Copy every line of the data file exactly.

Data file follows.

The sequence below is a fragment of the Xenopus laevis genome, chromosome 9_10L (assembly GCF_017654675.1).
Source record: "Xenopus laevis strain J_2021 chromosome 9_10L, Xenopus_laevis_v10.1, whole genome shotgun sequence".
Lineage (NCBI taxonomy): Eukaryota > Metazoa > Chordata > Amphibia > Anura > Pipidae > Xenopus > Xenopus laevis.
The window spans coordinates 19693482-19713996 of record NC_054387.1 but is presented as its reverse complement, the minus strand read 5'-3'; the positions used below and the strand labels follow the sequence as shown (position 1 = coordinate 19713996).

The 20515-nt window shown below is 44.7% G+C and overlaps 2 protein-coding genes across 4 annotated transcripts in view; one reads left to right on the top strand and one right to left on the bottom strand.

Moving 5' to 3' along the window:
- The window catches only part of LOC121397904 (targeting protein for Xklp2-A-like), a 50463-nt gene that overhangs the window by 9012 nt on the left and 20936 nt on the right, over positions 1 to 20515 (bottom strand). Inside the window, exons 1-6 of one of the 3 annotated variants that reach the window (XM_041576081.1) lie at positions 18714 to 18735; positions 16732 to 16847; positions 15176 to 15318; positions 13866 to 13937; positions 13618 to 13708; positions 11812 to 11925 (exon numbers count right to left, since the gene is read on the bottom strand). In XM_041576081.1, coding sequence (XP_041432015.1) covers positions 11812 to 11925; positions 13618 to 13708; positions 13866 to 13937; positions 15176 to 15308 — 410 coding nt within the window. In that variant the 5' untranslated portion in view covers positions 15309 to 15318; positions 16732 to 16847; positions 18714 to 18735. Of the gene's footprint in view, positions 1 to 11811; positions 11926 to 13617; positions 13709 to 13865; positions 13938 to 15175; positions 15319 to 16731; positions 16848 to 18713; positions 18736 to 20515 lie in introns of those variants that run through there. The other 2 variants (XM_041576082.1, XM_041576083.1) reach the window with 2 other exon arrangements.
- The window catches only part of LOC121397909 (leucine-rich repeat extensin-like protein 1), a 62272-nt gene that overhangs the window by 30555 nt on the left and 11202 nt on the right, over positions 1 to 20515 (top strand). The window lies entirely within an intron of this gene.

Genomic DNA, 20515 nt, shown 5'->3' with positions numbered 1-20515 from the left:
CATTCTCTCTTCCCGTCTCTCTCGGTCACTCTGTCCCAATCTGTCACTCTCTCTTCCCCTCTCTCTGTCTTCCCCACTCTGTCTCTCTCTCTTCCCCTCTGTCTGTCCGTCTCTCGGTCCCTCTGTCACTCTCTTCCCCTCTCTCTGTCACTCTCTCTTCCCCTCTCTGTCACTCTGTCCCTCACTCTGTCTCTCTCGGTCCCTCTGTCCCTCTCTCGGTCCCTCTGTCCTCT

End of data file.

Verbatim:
The sequence below is a fragment of the Xenopus laevis genome, chromosome 9_10L (assembly GCF_017654675.1).
Source record: "Xenopus laevis strain J_2021 chromosome 9_10L, Xenopus_laevis_v10.1, whole genome shotgun sequence".
Lineage (NCBI taxonomy): Eukaryota > Metazoa > Chordata > Amphibia > Anura > Pipidae > Xenopus > Xenopus laevis.
The window spans coordinates 19693482-19713996 of record NC_054387.1 but is presented as its reverse complement, the minus strand read 5'-3'; the positions used below and the strand labels follow the sequence as shown (position 1 = coordinate 19713996).

The 20515-nt window shown below is 44.7% G+C and overlaps 2 protein-coding genes across 4 annotated transcripts in view; one reads left to right on the top strand and one right to left on the bottom strand.

Moving 5' to 3' along the window:
- The window catches only part of LOC121397904 (targeting protein for Xklp2-A-like), a 50463-nt gene that overhangs the window by 9012 nt on the left and 20936 nt on the right, over positions 1 to 20515 (bottom strand). Inside the window, exons 1-6 of one of the 3 annotated variants that reach the window (XM_041576081.1) lie at positions 18714 to 18735; positions 16732 to 16847; positions 15176 to 15318; positions 13866 to 13937; positions 13618 to 13708; positions 11812 to 11925 (exon numbers count right to left, since the gene is read on the bottom strand). In XM_041576081.1, coding sequence (XP_041432015.1) covers positions 11812 to 11925; positions 13618 to 13708; positions 13866 to 13937; positions 15176 to 15308 — 410 coding nt within the window. In that variant the 5' untranslated portion in view covers positions 15309 to 15318; positions 16732 to 16847; positions 18714 to 18735. Of the gene's footprint in view, positions 1 to 11811; positions 11926 to 13617; positions 13709 to 13865; positions 13938 to 15175; positions 15319 to 16731; positions 16848 to 18713; positions 18736 to 20515 lie in introns of those variants that run through there. The other 2 variants (XM_041576082.1, XM_041576083.1) reach the window with 2 other exon arrangements.
- The window catches only part of LOC121397909 (leucine-rich repeat extensin-like protein 1), a 62272-nt gene that overhangs the window by 30555 nt on the left and 11202 nt on the right, over positions 1 to 20515 (top strand). The window lies entirely within an intron of this gene.

Genomic DNA, 20515 nt, shown 5'->3' with positions numbered 1-20515 from the left:
CATTCTCTCTTCCCGTCTCTCTCGGTCACTCTGTCCCAATCTGTCACTCTCTCTTCCCCTCTCTCTGTCTTCCCCACTCTGTCTCTCTCTCTTCCCCTCTGTCTGTCCGTCTCTCGGTCCCTCTGTCACTCTCTTCCCCTCTCTCTGTCACTCTCTCTTCCCCTCTCTGTCACTCTGTCCCTCACTCTGTCTCTCTCGGTCCCTCTGTCCCTCTCTCGGTCCCTCTGTCCTCT